Table 2.

Distribution of sociodemographic, maternal, and neonatal history variables; prevalence ratio (PR) for occurrence of hospitalization during neonatal period.

  All (n=2022)  Neonatal hospitalization (n=258)  No neonatal hospitalization (n=1764)  p-value  PR (95%CI) 
Self-reported ethnicity0.02  1.47 (1.05–2.05) 
Black/indigenous  307 (15.2)  51 (16.6)  256 (83.4)     
Others  1709 (84.8)  204 (11.9)  1505 (88.1)     
Work outside of home0.75  0.95 (0.71–1.28) 
Yes  582 (29.3)  71 (12.2)  511 (87.8)     
No  1407 (70.7)  179 (12.7)  1228 (87.3)     
Schooling0.17  1.40 (0.87–2.26) 
≤4 years  132 (6.6)  22 (16.7)  110 (83.3)     
>4 years  1871 (93.4)  234 (12.5)  1637 (87.5)     
Household density0.26  1.17 (0.89–1.52) 
≥5 people  754 (37.6)  104 (13.8)  650 (86.2)     
<5 people  1251 (62.4)  151 (12.1)  1100 (87.9)     
Family support0.04  1.49 (1.01–2.18) 
No  211 (10.5)  36 (17.1)  175 (82.9)     
Yes  1798 (89.5)  219 (12.2)  1579 (87.8)     
Considered head of the household0.99  0.10 (0.76–1.30) 
Yes  801 (39.9)  102 (12.7)  699 (87.3)     
No  1207 (60.1)  154 (12.8)  1053 (87.2)     
Social program support0.76  1.04 (0.80–1.35) 
Yes  1089 (54.2)  141 (12.9)  948 (87.1)     
No  921 (45.8)  115 (12.5)  806 (87.5)     
Source of water0.08  0.64 (0.39–1.05) 
Untreated water  214 (10.7)  19 (8.9)  195 (91.1)     
Treated water  1788 (89.3)  235 (13.1)  1553 (86.9)     
Wastewater and sewage0.3  1.18 (0.87–1.60) 
No  451 (22.6)  64 (14.2)  387 (85.8)     
Yes  1549 (77.5)  191 (12.3)  1358 (87.7)     
Prenatal care within the SUS0.03  1.52 (1.04–2.24) 
Yes  1667 (82.4)  225 (13.5)  1442 (86.5)     
No  355 (17.6)  33 (9.3)  322 (90.7)     
Brazilian region0.19  0.84 (0.64–1.09) 
North/Northeast/Center-West  1319 (65.2)  159 (12.1)  1160 (87.9)     
South/Southeast  703 (34.8)  99 (14.1)  604 (85.9)     
Maternal variables
Maternal age0.36  0.85 (0.61–1.19) 
≤19 years  412 (20.4)  47 (11.4)  365 (88.6)     
>19 years  1609 (79.6)  211 (13.1)  1398 (86.9)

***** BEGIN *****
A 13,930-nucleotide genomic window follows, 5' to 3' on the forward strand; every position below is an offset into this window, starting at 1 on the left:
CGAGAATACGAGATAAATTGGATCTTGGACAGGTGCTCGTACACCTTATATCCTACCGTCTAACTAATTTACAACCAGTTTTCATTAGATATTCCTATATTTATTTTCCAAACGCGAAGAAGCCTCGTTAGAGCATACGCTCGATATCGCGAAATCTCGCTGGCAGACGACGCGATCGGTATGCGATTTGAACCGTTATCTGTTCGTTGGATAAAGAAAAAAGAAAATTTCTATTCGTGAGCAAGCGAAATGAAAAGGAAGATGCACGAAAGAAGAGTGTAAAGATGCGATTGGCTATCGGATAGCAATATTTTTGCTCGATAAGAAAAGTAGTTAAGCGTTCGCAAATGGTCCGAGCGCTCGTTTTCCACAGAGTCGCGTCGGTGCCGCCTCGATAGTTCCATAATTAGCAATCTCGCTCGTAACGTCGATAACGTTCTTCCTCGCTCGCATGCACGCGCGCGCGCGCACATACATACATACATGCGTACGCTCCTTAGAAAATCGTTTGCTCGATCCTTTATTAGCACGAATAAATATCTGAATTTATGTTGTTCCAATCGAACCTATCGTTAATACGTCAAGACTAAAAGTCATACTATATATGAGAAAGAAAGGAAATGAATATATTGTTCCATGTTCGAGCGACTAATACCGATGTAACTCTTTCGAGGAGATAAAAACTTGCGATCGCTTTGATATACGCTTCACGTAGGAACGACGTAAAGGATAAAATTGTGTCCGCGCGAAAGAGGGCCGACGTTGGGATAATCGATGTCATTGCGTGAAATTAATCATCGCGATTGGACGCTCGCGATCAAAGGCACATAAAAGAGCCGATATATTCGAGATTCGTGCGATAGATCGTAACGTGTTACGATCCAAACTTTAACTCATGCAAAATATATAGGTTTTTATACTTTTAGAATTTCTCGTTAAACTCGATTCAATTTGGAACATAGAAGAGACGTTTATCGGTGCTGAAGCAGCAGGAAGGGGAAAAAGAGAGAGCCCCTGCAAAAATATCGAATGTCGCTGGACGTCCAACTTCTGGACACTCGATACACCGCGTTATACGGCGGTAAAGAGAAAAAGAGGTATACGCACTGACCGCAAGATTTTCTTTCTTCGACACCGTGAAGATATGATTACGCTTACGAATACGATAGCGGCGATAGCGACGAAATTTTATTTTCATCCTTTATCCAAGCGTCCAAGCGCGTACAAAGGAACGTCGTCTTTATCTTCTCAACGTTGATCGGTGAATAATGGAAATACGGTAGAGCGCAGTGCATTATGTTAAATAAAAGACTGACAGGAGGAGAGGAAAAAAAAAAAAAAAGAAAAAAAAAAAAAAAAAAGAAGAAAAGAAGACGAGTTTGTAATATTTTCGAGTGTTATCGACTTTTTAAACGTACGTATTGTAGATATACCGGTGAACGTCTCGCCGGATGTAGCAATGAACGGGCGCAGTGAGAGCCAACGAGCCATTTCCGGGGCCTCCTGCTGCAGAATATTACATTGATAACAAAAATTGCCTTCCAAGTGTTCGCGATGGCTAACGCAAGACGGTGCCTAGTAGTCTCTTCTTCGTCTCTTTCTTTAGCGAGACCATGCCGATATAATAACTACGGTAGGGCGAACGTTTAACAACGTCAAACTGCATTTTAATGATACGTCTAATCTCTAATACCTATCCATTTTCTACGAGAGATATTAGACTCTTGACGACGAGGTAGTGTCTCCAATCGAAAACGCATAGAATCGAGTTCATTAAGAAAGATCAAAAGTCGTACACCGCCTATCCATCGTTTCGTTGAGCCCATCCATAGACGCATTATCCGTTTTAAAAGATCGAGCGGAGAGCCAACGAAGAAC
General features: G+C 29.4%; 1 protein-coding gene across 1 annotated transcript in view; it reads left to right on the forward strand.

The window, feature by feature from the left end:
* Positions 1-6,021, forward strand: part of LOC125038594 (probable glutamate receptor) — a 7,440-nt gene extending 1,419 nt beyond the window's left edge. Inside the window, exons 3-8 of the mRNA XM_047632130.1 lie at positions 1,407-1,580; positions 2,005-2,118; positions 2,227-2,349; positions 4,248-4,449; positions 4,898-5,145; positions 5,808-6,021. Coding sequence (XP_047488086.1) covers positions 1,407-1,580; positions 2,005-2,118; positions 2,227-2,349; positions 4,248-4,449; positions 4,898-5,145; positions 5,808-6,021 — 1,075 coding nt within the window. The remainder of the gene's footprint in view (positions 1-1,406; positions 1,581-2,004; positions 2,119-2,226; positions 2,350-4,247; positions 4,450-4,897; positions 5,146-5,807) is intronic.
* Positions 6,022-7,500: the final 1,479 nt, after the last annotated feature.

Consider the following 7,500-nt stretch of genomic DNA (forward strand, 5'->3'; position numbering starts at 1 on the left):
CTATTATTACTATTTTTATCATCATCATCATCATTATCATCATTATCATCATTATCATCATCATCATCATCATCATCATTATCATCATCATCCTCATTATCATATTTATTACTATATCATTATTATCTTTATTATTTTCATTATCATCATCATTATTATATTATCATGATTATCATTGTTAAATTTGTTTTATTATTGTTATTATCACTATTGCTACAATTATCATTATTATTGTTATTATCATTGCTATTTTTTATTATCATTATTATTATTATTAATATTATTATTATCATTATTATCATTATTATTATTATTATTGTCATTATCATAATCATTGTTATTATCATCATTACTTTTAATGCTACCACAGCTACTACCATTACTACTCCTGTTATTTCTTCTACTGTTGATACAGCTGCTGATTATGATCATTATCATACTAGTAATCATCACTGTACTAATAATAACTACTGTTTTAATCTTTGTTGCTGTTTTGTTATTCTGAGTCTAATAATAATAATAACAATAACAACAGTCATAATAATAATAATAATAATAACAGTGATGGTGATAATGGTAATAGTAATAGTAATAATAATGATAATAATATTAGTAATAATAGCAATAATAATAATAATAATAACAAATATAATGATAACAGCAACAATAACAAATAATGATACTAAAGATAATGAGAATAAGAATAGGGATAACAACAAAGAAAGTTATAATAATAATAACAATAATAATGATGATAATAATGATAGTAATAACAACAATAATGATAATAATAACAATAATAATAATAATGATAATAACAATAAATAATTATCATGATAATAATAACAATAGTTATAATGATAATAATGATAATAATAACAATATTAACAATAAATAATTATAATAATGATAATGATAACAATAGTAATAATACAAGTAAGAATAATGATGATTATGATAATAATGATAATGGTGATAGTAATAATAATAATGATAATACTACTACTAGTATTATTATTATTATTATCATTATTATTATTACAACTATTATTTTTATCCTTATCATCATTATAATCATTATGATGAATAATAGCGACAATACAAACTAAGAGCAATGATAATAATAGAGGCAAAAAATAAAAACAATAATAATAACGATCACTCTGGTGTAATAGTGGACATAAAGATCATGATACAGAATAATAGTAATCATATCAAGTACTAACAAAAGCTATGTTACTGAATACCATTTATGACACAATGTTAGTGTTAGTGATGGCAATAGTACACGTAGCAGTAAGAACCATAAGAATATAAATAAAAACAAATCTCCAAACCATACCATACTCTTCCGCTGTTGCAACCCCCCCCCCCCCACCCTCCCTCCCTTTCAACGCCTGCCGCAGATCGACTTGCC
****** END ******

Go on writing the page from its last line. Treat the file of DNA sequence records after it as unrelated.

History of abortion0.48  0.88 (0.62–1.25) 
Yes  377 (18.6)  44 (11.7)  333 (88.3)     
No  1,645 (81.4)  214 (13.0)  1431 (87.0)     
History of stillbirth0.17  2.02 (0.86–4.74) 
Yes  31 (1.5)  7 (22.6)  24 (77.4)     
No  1991 (98.5)  251 (12.6)  1740 (87.4)     
History of neonatal death0.36  1.57 (0.59–4.18) 
Yes  27 (1.3)  5 (18.5)  22 (81.5)     
No  1991 (98.7)  252 (12.7)  1739 (87.3)     
History of prematurity<0.001  5.82 (4.31–7.87) 
Yes  252 (12.5)  94 (37.3)  158 (62.7)     
No  1770 (87.5)  164 (9.3)  1606 (90.7)     
History of low birth weight<0.001  4.57 (3.38–6.17) 
Yes  269 (13.3)  88 (32.7)  181 (67.3)     
No  1747 (86.7)  168 (9.6)  1579 (90.4)     
Parity0.94  1.01 (0.77–1.32) 
Primiparous  850 (42.0)  109 (12.8)  741 (87.2)     
Multipara  1172 (58.0)  149 (12.7)  1023 (87.3)     
Number of prenatal consultations0.06  1.39 (0.98–1.97) 
<6 consultations  279 (15.0)  46 (16.5)  233 (83.5)     
≥6 consultations  1586 (85.0)  197 (12.4)  1389 (87.6)     
Beginning of prenatal care0.42  0.86 (0.60–1.23) 
After first trimester  347 (17.4)  40 (11.5)  307 (88.5)     
In first trimester  1646 (82.6)  216 (13.1)  1430 (86.9)     
Gestational risk<0.001  2.45 (1.87–3.22) 
Yes  522 (26.0)  110 (21.1)  412 (78.9)     
No  1487 (74.0)  146 (9.8)  1341 (90.2)     
Delivery type0.27  1.16 (0.89–1.50) 
Cesarean section  984 (48.7)  134 (13.6)  850 (86.4)     
Vaginal delivery  1035 (51.3)  124 (12.0)  911 (88.0)     
Intrapartum risk<0.001  2.46 (1.61–3.76) 
Yes  128 (6.3)  32 (25.0)  96 (75.0)     
No  1894 (93.7)  226 (11.9)  1668 (88.1)     
Neonatal history variables
Prematurity (<37 weeks)<0.001  7.53 (5.39–10.50) 
Yes  177 (8.9)  80 (44.9)  98 (55.1)     
No  1820 (91.1)  178 (9.8)  1641 (90.2)     
Gestational age
<32 weeks  19 (1.0)  18 (94.7)  1 (5.3)  <0.001  166.05 (22.04–1251.2) 
33–36 weeks  158 (7.9)  62 (39.2)  96 (60.8)  <0.001  5.96 (4.18–8.50) 
≥37 weeks  1820 (91.1)  178 (9.8)  1642 (90.2)     
Low birth weight (<2500 g)<0.001  8.17 (5.82–11.47) 
Yes  169 (8.4)  79 (46.7)  90 (53.3)     
No  1835 (91.6)  178 (9.7)  1657 (90.3)     
Birth weight
<150014 (0.7)  14 (100.0)  0 (0.0)  <0.001  121.02 (15.74–930.52) 
1500–2499155 (7.7)  65 (41.9)  90 (58.1)  <0.001  6.73 (4.72–9.58) 
≥25001835 (91.6)  178 (9.7)  1657 (90.3)     
Gender0.04  1.33 (1.02–1.72) 
Male  1005 (49.7)  144 (14.3)  861 (85.7)     
Female  1017 (50.3)  114 (11.2)  903 (88.8)     

PR, prevalence ratio; SUS, Unified Health System; LBW, low birth weight. Variables expressed as n (%).

Missing values (n) self-reported ethnicity (6); work outside of home (33); schooling (19); household density (17); family support (13); considered as the head of the family (14); social support (12); source of water (20); wastewater and sewage (22); history of neonatal deaths (4); history of low birth weight (6); number of prenatal consultations (157); beginning of prenatal (29); gestational risk (13); type of delivery (3); prematurity (25); gestational age (25); low birth weight (18); and birth weight (18).